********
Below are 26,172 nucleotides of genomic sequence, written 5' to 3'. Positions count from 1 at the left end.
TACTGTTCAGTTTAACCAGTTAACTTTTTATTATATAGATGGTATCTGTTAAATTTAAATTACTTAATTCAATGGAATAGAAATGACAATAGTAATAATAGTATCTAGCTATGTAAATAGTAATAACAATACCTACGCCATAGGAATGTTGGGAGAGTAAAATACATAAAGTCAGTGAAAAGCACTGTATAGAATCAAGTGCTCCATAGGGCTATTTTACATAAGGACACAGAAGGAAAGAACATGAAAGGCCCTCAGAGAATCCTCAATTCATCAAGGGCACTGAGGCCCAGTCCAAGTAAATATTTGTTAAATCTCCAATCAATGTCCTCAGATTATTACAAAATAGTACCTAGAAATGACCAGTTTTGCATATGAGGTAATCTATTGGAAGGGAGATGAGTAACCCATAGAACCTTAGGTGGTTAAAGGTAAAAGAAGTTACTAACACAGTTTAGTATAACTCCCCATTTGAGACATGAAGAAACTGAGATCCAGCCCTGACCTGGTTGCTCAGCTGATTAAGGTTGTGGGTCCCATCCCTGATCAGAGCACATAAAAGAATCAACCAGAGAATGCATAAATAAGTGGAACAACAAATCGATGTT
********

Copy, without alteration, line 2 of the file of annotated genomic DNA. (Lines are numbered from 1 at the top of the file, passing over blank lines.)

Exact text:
TACTGTTCAGTTTAACCAGTTAACTTTTTATTATATAGATGGTATCTGTTAAATTTAAATTACTTAATTCAATGGAATAGAAATGACAATAGTAATAATAGTATCTAGCTATGTAAATAGTAATAACAATACCTACGCCATAGGAATGTTGGGAGAGTAAAATACATAAAGTCAGTGAAAAGCACTGTATAGAATCAAGTGCTCCATAGGGCTATTTTACATAAGGACACAGAAGGAAAGAACATGAAAGGCCCTCAGAGAATCCTCAATTCATCAAGGGCACTGAGGCCCAGTCCAAGTAAATATTTGTTAAATCTCCAATCAATGTCCTCAGATTATTACAAAATAGTACCTAGAAATGACCAGTTTTGCATATGAGGTAATCTATTGGAAGGGAGATGAGTAACCCATAGAACCTTAGGTGGTTAAAGGTAAAAGAAGTTACTAACACAGTTTAGTATAACTCCCCATTTGAGACATGAAGAAACTGAGATCCAGCCCTGACCTGGTTGCTCAGCTGATTAAGGTTGTGGGTCCCATCCCTGATCAGAGCACATAAAAGAATCAACCAGAGAATGCATAAATAAGTGGAACAACAAATCGATGTT